Welcome to European Tribune. It's gone a bit quiet around here these days, but it's still going.
Actually, people who can do math are pretty well remunerated in the post-industrial society.

I don't actually believe that young people are avoiding math-heavy subjects to the extent that is usually presumed. It may well simply be that a larger share of youths obtain higher education, and that of the additional "market share" a smaller fraction obtain math-heavy degrees. That would reduce the average as measured against those who obtain higher education, without reduction in the average as measured against the whole population.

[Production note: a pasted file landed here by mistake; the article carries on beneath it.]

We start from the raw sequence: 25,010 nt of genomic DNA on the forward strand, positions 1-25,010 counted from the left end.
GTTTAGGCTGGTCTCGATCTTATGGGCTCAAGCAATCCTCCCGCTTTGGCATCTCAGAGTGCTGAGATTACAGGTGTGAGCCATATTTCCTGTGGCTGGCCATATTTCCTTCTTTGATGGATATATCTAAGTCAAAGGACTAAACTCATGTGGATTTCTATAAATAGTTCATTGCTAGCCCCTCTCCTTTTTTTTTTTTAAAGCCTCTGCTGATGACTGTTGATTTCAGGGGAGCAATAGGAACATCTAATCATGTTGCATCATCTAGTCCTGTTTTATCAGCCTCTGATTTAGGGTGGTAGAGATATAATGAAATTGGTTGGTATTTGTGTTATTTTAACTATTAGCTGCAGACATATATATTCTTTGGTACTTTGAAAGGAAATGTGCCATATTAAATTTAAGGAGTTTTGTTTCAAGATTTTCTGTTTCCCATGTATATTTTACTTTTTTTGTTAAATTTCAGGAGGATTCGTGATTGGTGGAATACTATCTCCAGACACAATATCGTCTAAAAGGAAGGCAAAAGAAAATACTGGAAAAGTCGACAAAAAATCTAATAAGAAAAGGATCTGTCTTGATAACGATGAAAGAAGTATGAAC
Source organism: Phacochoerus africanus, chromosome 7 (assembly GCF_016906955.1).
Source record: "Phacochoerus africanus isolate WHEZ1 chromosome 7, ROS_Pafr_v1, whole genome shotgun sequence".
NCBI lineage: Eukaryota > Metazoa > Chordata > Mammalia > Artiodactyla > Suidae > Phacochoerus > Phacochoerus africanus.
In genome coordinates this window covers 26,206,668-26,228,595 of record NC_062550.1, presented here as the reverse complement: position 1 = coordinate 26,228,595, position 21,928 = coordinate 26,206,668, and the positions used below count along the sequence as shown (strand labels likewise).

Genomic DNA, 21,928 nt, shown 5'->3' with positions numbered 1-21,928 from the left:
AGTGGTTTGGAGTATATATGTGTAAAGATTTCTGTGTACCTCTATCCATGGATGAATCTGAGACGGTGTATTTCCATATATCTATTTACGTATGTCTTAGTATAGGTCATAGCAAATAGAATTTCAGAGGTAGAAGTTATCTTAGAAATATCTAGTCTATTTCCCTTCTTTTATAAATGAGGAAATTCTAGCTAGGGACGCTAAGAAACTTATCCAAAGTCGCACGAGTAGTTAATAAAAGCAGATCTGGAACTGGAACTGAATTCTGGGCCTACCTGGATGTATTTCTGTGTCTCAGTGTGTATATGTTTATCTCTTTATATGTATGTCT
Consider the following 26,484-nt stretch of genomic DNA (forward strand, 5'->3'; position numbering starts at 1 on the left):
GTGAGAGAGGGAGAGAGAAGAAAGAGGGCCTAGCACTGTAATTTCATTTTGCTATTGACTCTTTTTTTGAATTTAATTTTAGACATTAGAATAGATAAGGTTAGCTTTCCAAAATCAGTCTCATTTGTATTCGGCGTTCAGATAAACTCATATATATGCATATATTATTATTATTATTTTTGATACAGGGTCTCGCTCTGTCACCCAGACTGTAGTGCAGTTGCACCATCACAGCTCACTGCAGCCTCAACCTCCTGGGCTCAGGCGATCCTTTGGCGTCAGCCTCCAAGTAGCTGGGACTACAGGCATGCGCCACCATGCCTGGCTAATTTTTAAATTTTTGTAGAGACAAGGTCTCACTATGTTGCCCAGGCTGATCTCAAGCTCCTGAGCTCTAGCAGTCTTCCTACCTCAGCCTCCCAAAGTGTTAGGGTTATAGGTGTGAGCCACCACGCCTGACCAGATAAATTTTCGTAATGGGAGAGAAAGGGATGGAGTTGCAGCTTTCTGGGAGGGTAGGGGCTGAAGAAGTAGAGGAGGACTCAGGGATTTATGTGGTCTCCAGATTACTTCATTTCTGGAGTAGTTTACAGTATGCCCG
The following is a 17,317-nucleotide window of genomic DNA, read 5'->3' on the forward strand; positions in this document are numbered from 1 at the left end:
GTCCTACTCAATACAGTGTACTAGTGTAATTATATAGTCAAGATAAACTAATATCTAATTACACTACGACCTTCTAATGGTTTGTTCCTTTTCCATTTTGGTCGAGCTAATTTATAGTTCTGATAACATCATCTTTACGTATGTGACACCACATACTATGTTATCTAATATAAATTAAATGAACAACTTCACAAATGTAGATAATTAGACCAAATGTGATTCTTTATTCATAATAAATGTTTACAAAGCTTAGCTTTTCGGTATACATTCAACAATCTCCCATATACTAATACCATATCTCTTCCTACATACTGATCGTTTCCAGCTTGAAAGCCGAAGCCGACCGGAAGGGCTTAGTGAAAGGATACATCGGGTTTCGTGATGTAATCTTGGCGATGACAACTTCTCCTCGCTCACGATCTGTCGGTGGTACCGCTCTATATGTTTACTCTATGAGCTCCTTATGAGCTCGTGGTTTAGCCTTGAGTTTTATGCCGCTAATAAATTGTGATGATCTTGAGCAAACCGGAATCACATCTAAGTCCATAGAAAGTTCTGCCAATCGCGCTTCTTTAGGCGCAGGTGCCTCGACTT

This is at least plausible, because the math-heavy subjects have always been associated with academia, whereas many disciplines that used to involve a large degree of vocational (and therefore undocumented) training have recently become associated (more or less nominally, more or less voluntarily) with academic degrees. Whether this development is A Good Thing or not is another story...

- Jake

Friends come and go. Enemies accumulate.

by JakeS (JangoSierra 'at' gmail 'dot' com) on Wed Jan 26th, 2011 at 02:27:32 PM EST
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